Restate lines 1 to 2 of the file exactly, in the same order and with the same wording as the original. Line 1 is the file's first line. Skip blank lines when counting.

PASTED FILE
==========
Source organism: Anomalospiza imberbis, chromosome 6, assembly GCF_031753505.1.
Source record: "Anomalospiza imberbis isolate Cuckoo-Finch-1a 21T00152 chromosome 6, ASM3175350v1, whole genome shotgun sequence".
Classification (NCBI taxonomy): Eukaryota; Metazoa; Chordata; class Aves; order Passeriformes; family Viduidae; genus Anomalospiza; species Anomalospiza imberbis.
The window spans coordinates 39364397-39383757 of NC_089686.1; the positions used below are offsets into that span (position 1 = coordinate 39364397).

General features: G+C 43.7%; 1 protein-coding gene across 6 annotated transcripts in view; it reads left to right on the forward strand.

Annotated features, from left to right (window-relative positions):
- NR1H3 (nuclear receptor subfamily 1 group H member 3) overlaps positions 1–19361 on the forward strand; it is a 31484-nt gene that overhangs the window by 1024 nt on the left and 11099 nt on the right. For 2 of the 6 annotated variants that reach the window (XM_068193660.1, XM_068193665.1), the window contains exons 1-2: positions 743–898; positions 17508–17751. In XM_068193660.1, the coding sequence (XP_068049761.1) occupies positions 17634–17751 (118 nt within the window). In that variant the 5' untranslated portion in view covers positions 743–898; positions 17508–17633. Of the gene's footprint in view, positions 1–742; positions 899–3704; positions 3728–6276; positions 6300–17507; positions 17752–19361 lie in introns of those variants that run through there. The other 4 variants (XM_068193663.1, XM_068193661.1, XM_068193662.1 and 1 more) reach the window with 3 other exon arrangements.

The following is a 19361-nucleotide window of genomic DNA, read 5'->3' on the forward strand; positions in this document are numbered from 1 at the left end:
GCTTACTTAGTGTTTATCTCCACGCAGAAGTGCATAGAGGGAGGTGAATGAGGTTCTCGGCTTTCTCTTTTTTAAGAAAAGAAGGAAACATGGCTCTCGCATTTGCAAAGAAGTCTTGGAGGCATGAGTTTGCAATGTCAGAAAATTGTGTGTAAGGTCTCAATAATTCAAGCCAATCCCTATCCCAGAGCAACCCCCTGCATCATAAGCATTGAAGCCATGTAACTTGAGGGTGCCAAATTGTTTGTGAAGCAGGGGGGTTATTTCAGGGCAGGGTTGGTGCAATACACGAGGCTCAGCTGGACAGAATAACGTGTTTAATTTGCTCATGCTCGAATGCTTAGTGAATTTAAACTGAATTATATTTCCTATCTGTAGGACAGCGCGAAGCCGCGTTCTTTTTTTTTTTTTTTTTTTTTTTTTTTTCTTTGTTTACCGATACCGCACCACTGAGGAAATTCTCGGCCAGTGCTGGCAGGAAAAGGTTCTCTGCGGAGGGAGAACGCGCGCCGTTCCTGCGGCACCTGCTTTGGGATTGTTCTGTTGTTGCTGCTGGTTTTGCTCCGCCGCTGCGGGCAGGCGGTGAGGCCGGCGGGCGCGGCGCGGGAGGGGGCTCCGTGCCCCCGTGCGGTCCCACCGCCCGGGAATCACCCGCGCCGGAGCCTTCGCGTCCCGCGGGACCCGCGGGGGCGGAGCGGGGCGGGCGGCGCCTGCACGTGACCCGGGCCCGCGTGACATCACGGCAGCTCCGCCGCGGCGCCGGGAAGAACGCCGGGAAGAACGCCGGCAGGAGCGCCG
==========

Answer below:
Source organism: Anomalospiza imberbis, chromosome 6, assembly GCF_031753505.1.
Source record: "Anomalospiza imberbis isolate Cuckoo-Finch-1a 21T00152 chromosome 6, ASM3175350v1, whole genome shotgun sequence".